A court in Argentina has sentenced two Roman Catholic priests to more than 40 years in prison for sexually abusing deaf children at a church school.
Horacio Corbacho and Nicola Corradi, as well as a gardener, were found guilty of rape and abuse at the school in Mendoza province from 2004 to 2016.
Several victims were in court to see the sentence passed on Monday.
The case has shocked Argentina, Pope Francis’ homeland, with many accusing the Church of acting too slowly.
The Catholic Church has faced an avalanche of child sexual abuse accusations around the world in the last few decades.
What was the court’s finding?
On Monday, the court in the provincial capital Mendoza sentenced Argentine priest Corbacho to 45 years in prison.
The 59-year-old was found guilty of sexually abusing children at the Instituto Antonio Provolo de Mendoza in the city of Luján de Cuyo.
Corradi, an 83-year-old Italian national, was given a 42-year sentence.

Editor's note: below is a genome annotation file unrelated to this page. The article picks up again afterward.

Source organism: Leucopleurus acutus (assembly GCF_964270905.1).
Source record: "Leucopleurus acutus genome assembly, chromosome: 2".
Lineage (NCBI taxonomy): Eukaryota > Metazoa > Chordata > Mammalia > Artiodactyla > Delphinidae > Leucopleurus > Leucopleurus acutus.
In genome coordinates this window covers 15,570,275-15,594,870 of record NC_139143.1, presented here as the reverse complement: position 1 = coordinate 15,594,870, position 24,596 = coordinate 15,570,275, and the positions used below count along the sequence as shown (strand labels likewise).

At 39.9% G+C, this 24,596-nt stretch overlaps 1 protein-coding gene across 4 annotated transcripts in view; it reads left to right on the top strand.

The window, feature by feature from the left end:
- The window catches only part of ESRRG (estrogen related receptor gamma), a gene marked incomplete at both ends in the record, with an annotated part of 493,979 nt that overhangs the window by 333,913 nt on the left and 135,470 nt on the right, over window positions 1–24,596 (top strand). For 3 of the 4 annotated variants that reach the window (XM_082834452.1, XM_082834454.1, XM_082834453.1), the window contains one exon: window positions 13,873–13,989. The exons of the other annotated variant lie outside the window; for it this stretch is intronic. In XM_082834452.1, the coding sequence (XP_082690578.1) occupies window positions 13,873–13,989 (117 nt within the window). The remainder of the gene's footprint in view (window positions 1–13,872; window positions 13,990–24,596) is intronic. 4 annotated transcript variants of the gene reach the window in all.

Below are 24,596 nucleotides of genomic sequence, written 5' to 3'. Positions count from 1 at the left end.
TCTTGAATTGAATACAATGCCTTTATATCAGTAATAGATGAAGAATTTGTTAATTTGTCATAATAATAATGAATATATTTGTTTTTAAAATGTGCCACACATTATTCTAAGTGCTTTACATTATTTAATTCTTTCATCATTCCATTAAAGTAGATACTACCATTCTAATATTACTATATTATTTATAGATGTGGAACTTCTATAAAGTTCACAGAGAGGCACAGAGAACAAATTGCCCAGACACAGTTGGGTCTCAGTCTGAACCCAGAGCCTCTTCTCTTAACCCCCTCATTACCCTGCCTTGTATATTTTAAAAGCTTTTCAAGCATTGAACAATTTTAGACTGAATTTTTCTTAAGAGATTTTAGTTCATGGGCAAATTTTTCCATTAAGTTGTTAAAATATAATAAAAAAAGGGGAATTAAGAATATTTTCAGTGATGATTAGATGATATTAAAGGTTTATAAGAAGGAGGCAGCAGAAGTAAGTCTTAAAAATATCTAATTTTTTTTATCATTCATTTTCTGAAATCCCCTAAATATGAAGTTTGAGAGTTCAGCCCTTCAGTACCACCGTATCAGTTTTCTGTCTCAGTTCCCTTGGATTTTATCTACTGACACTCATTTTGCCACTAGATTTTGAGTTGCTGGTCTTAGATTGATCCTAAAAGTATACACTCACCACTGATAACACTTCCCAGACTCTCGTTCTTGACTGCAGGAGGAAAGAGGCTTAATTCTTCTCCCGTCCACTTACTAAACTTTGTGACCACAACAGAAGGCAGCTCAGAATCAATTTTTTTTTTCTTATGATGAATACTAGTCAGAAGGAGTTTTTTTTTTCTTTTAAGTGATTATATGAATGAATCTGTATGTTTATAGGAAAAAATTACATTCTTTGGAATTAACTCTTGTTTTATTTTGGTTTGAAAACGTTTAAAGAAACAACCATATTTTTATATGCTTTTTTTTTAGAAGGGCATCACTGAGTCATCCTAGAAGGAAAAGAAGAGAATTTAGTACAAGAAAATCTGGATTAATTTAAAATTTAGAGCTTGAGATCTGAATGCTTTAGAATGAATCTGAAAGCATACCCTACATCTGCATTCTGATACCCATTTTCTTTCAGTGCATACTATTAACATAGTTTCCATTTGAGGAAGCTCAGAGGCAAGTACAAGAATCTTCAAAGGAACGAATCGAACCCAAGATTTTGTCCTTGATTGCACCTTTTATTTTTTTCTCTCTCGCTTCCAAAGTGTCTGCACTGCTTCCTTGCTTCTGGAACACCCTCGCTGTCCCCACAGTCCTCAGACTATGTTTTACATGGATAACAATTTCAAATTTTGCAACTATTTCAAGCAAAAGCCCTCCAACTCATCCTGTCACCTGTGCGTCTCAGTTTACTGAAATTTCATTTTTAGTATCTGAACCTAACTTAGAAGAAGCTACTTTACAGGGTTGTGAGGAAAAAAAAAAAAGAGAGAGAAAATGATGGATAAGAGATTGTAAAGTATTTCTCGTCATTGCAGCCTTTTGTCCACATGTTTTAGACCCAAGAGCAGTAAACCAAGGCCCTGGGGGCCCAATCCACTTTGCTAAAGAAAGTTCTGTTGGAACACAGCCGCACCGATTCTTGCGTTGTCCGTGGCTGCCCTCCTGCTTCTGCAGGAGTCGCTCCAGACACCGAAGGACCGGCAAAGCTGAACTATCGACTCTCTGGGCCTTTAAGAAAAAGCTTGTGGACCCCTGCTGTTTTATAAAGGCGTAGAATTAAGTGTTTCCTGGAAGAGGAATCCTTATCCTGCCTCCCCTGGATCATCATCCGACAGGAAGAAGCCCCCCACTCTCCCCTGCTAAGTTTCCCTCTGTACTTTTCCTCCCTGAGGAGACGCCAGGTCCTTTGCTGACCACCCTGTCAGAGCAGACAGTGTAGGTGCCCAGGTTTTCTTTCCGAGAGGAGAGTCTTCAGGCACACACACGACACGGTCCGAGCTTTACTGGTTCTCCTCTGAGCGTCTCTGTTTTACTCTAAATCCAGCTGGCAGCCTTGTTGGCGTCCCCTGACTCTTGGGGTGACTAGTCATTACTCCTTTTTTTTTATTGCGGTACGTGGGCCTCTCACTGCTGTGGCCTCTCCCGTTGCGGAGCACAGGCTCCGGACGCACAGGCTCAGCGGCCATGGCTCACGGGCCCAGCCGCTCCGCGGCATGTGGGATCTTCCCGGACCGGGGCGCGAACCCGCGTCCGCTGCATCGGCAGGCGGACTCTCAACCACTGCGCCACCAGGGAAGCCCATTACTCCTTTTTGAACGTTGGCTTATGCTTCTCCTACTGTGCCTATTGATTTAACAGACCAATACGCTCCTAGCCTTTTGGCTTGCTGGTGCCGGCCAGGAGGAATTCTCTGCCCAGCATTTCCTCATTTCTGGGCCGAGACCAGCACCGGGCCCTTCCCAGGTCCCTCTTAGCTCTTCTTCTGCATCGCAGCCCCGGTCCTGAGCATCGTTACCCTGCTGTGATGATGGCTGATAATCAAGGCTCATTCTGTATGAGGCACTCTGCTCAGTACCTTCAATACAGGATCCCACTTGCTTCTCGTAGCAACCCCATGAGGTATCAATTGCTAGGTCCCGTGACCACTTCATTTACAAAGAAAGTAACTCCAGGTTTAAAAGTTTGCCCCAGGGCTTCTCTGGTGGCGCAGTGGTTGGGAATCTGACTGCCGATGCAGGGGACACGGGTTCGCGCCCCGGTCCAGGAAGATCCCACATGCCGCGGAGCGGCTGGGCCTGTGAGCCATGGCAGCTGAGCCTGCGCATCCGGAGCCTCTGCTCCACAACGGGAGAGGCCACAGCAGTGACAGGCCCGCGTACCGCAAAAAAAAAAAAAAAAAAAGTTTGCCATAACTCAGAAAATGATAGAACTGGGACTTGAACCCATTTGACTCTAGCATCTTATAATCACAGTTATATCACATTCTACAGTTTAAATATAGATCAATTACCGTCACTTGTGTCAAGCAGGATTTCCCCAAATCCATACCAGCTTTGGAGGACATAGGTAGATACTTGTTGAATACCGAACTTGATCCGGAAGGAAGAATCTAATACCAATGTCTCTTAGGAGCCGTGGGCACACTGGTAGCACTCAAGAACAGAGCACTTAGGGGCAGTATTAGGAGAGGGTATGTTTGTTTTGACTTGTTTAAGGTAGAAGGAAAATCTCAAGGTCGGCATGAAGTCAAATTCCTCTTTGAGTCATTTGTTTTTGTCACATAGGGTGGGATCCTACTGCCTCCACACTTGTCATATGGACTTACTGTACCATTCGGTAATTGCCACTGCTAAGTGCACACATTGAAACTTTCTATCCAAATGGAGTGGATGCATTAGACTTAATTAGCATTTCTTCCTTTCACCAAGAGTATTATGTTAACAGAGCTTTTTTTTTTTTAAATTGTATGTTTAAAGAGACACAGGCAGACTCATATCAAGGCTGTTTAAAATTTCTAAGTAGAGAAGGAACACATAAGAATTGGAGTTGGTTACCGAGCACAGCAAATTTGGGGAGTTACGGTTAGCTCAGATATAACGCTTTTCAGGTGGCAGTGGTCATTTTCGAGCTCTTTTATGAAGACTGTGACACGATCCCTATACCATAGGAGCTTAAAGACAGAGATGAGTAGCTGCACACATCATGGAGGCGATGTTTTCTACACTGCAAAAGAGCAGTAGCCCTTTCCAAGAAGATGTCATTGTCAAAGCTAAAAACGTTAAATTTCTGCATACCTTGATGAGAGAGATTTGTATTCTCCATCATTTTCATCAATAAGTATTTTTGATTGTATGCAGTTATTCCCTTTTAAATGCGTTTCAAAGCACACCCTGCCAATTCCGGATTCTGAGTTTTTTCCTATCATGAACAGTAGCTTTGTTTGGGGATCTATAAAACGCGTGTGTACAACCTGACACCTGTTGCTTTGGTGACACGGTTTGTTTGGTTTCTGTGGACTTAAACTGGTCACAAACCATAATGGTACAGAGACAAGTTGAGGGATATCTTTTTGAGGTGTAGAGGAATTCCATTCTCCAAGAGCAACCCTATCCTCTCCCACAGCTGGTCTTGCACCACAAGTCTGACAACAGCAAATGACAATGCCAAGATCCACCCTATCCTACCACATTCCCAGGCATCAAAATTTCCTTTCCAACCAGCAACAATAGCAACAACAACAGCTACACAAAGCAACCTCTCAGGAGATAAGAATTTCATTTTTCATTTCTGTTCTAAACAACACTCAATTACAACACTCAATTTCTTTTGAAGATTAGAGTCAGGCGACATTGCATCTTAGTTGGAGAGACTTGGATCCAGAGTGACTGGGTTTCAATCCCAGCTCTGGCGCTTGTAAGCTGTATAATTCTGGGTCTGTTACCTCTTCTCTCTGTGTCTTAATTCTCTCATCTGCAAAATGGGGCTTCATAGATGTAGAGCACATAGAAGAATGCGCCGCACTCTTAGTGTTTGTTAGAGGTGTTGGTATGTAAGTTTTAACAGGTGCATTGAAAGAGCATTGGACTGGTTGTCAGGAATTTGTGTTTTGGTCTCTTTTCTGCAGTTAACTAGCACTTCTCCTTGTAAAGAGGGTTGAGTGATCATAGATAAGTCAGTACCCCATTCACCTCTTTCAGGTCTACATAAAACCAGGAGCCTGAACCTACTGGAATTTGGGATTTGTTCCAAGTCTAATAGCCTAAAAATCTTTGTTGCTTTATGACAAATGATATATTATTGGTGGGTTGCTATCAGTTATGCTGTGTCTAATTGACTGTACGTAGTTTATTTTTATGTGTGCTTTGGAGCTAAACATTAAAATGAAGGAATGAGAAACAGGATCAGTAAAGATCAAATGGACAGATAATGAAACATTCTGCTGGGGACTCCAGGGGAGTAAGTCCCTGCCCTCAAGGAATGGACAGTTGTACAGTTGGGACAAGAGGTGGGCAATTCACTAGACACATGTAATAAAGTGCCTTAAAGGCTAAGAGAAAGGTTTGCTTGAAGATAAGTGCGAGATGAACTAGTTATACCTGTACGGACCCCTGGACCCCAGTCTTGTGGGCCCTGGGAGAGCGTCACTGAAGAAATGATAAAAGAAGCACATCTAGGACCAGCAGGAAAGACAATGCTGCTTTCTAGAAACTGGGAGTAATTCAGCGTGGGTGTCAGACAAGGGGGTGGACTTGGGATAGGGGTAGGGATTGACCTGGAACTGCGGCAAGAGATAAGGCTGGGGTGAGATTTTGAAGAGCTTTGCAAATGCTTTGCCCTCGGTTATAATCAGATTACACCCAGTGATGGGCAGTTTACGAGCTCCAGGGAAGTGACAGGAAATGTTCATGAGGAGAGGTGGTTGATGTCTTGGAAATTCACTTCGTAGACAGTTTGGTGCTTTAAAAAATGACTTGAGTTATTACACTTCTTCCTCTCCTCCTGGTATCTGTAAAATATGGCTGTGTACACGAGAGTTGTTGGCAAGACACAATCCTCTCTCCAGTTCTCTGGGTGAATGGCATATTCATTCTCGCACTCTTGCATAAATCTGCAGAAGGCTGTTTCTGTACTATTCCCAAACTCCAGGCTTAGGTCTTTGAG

He had been investigated for abuses at the institute’s school in Verona, Italy, in the 1970s, but was never charged.
Armando Gómez, the gardener at the Luján de Cuyo school was jailed for 18 years.
The sentences cannot be appealed against.
What has the reaction been?
None of the defendants made any comment after the sentences were readout.
Some of the victims’ mothers present in the courtroom were seen crying and hugging each other.
Meanwhile, a crowd of mainly young people cheered the verdicts outside the court.
“You have no idea how important this is for us, and for the world,” factory worker Ariel Lizárraga, the father of one of the victims, was quoted as saying by the Washington Post.
“The church has been trying to hide these abuses. But these priests raped and abused our children. Our deaf children! Today, the taboo against accusing priests stops here,” he said.
The verdict, in this case, is the latest stain on the Roman Catholic Church’s handling of sex abuse cases across the globe.
The case has horrified people in Argentina, where dozens of cases of abuse in the Catholic church have come to light in recent years.
The Mendoza victims told how, as children, they had been forbidden from using sign language so they could not communicate what was being done to them.
The court heard how victims were raped.
Many Argentines are asking why it took the police and the justice system – not the Catholic Church – to close down the school and prevent the abusers from having access to their victims.